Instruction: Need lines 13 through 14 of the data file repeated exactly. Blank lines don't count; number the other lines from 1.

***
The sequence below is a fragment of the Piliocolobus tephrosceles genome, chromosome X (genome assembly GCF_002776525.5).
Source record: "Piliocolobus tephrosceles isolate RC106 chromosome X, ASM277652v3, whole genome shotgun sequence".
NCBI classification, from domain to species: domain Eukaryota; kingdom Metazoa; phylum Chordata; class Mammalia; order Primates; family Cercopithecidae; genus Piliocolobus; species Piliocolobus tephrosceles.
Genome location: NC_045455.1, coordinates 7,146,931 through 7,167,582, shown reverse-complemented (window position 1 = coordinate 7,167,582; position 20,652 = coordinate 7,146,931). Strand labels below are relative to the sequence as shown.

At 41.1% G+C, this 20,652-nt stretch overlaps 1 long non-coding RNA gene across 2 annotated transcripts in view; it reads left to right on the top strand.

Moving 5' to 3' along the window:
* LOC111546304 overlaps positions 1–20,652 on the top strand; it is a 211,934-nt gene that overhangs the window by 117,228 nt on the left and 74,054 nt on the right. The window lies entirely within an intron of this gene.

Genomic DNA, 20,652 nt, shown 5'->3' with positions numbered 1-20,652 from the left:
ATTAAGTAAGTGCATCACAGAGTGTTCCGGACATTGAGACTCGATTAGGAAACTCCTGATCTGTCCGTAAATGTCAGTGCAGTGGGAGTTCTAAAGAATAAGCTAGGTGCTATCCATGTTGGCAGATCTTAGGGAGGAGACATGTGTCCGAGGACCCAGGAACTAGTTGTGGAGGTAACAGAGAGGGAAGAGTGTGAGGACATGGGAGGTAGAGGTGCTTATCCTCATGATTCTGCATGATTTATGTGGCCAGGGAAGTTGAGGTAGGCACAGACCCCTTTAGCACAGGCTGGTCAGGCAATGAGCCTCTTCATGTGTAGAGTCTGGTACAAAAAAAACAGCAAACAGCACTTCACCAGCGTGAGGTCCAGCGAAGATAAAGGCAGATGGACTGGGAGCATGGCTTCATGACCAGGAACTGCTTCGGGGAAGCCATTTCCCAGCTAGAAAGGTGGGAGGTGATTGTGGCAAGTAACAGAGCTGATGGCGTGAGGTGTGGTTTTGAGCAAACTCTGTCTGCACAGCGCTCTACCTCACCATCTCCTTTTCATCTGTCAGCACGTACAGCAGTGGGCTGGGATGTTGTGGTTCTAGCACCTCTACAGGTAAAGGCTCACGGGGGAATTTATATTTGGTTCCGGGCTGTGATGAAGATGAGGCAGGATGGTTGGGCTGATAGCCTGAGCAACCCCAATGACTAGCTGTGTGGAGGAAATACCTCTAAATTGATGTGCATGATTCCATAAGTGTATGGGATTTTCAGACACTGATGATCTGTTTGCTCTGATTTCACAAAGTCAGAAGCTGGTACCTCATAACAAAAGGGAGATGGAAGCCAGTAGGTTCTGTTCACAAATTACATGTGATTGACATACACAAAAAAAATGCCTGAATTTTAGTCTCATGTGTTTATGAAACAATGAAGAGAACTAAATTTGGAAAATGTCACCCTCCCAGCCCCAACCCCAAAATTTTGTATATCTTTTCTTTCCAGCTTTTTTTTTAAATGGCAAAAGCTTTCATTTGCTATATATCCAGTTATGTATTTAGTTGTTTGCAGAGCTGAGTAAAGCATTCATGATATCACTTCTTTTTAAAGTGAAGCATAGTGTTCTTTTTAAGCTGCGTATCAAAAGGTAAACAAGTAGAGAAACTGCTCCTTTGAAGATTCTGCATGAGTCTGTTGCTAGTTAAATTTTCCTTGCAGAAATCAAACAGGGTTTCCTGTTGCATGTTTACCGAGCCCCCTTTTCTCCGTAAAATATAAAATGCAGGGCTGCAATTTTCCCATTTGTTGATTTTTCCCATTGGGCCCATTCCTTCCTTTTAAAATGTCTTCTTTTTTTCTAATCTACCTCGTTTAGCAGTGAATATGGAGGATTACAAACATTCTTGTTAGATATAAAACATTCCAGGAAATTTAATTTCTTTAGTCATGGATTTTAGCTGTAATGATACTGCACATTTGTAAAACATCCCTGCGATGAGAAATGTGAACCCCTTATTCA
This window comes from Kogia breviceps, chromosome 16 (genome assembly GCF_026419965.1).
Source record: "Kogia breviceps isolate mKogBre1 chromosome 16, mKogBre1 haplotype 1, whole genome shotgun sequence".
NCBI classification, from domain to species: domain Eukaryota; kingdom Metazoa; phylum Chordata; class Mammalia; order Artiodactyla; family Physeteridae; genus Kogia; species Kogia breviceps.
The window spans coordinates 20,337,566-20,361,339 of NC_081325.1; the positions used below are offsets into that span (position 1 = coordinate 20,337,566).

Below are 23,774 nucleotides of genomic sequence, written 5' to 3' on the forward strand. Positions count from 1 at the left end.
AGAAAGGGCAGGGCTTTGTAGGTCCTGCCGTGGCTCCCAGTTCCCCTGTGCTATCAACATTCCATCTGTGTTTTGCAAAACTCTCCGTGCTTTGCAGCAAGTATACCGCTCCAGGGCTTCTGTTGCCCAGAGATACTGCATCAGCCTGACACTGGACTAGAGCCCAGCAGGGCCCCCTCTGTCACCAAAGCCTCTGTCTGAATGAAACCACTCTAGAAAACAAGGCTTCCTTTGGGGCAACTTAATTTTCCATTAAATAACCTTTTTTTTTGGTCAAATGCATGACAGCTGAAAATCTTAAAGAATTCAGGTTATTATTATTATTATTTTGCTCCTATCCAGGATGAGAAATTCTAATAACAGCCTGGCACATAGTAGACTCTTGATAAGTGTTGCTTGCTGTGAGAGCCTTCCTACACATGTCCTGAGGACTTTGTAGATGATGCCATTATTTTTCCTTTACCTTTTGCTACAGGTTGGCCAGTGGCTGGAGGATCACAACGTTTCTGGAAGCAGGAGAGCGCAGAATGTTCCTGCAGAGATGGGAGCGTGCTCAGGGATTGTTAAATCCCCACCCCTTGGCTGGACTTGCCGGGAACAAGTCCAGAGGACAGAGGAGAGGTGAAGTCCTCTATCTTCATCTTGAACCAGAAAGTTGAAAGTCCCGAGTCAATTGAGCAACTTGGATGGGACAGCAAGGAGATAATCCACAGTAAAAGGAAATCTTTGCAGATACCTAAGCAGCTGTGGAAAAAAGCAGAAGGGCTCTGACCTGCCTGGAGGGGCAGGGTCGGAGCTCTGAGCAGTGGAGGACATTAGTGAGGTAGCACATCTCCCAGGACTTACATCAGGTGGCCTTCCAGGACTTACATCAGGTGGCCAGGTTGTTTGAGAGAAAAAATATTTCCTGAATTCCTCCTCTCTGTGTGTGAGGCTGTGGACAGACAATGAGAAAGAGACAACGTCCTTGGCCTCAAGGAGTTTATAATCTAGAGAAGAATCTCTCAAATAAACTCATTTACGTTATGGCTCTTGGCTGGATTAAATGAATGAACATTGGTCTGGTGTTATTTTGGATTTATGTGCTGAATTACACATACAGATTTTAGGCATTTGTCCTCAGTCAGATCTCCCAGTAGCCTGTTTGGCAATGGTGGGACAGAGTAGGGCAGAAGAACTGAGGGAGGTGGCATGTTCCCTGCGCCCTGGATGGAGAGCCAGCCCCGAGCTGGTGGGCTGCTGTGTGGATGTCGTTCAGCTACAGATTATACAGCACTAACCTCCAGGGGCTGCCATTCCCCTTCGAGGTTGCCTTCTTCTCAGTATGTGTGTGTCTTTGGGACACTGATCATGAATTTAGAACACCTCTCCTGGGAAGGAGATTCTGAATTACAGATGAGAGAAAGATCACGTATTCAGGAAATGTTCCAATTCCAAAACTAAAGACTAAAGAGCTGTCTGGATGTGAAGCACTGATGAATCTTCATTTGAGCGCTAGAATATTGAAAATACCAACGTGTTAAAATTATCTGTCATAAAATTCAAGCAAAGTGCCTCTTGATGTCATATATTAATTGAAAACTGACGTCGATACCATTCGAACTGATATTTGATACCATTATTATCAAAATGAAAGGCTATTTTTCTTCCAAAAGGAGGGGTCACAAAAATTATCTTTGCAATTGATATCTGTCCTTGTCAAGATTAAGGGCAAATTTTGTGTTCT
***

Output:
The window spans coordinates 20,337,566-20,361,339 of NC_081325.1; the positions used below are offsets into that span (position 1 = coordinate 20,337,566).

Below are 23,774 nucleotides of genomic sequence, written 5' to 3' on the forward strand. Positions count from 1 at the left end.